Civil War Battlefield Blastoff « Arthur Morris/BIRDS AS ART

Civil War Battlefield Blastoff

What’s Up?

Today is a travel day. I woke to the alarm at 2:30am, finished packing, loaded the car, and headed down to ABQ. I checked in (TSA pre-check!), and dropped my bags at Southwest curbside, returned my rental car, took the shuttle bus to the terminal, and headed to the gate.

This blog post took less than an hour to prepare and was published from my seat on Southwest Flight 718 just a bit before 6:15am.

Flight Update

Just after take-off I was treated to a spectacular sunrise replete with orange, yellow, red, and pink tones filling most of the eastern sky. It was possible the best sunrise of the entire trip….


This image was created at 7:02am on December 7, the second and last morning of the fabulous Canon Destination Workshop. I used the Canon EF 70-200mm f/2.8L IS II lens with the Canon Extender EF 1.4X III (hand held at 192mm) and the Canon EOS-1D X. ISO 100. Evaluative metering +2/3 stop as framed: 1/13 sec. at f/7.1 in Tv mode. Captured at 10,000K. Converted in DPP 4 at 8200K.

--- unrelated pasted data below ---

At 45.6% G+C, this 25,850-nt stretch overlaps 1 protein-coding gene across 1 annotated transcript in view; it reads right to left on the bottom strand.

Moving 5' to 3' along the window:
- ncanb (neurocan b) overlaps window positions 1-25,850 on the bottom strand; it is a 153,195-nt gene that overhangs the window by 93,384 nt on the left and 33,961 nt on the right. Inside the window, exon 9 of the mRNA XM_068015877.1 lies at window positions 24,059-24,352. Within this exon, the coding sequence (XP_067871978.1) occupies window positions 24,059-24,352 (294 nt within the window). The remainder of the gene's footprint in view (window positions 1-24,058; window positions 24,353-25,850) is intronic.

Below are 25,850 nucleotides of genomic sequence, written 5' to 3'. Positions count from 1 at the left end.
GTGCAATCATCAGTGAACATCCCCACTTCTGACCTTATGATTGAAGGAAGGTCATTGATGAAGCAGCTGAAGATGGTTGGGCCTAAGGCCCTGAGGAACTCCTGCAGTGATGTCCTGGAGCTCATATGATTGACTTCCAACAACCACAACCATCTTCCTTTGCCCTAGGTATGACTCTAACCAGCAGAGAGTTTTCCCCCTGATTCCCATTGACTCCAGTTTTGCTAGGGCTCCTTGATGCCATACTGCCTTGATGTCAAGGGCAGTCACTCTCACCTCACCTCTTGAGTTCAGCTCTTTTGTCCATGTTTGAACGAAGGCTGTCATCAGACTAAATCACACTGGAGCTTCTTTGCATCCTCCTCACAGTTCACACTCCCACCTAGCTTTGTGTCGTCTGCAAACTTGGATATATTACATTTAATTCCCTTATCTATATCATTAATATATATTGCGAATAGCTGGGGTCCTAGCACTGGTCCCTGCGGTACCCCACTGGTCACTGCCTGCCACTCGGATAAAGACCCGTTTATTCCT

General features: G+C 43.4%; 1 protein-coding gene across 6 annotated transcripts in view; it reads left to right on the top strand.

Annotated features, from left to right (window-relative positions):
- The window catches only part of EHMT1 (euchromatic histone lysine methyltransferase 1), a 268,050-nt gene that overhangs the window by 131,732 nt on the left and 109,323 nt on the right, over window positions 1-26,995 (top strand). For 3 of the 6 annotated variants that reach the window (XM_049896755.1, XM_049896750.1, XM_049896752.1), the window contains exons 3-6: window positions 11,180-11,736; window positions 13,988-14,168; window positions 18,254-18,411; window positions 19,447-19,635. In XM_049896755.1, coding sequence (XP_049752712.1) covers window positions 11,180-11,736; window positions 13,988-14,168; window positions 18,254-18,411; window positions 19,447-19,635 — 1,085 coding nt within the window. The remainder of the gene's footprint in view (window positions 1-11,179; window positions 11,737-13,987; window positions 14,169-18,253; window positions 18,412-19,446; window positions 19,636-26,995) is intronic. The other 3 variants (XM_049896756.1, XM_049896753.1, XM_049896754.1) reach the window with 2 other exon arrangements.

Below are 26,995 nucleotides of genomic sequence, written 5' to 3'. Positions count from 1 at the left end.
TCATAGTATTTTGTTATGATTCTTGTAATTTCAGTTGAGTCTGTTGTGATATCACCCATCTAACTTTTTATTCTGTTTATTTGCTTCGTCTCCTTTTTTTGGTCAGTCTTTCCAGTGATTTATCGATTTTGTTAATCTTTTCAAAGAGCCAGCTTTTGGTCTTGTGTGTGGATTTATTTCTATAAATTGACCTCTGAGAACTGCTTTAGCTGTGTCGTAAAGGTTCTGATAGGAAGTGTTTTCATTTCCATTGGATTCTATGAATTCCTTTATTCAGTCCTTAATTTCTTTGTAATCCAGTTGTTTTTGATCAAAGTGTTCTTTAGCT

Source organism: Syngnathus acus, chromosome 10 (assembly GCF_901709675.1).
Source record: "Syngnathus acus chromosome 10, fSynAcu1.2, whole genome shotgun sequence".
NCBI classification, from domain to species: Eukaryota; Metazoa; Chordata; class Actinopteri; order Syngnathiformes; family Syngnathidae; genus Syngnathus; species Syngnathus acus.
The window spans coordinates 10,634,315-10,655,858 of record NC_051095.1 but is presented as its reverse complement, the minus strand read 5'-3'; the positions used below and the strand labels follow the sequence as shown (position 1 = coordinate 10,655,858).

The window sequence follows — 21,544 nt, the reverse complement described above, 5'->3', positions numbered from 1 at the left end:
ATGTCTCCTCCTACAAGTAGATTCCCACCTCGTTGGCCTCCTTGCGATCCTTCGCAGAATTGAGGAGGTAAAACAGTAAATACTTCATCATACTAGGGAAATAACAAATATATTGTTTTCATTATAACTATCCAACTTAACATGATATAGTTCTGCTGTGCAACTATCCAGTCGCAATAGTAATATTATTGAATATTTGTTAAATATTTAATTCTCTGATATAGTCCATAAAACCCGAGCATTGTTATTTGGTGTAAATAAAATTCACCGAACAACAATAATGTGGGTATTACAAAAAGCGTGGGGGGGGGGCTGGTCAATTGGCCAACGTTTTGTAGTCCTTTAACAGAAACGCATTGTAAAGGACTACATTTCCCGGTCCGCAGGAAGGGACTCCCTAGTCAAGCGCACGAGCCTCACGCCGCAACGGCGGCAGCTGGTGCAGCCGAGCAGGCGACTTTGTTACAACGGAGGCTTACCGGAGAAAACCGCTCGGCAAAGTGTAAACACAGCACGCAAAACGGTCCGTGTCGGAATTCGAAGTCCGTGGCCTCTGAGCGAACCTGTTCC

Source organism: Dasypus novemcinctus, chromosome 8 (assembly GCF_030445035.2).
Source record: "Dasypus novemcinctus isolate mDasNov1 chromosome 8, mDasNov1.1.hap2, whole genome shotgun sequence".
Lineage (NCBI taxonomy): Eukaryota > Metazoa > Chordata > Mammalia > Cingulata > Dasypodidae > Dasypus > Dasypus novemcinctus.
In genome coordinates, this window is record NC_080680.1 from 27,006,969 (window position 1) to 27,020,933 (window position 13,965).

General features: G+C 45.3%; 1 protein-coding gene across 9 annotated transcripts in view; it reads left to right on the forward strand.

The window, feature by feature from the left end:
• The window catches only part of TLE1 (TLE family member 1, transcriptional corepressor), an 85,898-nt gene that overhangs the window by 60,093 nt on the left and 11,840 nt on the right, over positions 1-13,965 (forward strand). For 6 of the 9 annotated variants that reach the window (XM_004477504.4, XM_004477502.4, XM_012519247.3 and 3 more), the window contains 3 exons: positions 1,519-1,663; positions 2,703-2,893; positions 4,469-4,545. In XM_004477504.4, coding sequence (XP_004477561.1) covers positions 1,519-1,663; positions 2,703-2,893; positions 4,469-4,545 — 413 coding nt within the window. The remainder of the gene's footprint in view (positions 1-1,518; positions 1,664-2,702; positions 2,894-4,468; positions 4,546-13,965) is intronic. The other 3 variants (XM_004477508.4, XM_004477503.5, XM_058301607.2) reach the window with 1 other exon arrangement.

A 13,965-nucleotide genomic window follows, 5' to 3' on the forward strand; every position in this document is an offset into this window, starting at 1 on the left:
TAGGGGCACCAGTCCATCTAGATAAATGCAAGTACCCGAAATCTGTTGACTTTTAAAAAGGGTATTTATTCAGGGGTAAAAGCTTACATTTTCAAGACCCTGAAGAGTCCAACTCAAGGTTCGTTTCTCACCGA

One sensor below the central sensor/AI Servo Surround/Rear Focus AF as originally framed was active at the moment of exposure. Click here if you missed the Rear Focus Tutorial. Be sure to click on the image to see a larger version.

The Right Spot at the Right Time

Since arriving at the refuge on November 13, I am proud to say that I had myself and more importantly, my groups, in the right spot at the right time on all but two occasions. After 20 years, I have become quite proficient at reading the light and the wind and bird behavior. Join us on one of next year’s Bosque IPTs and learn everything that there is to know about photographing at the refuge including my newly developed strategy for photographing close range blast off with different lenses….

Please feel free to leave a comment and let us know what you like or do not like about today’s featured image.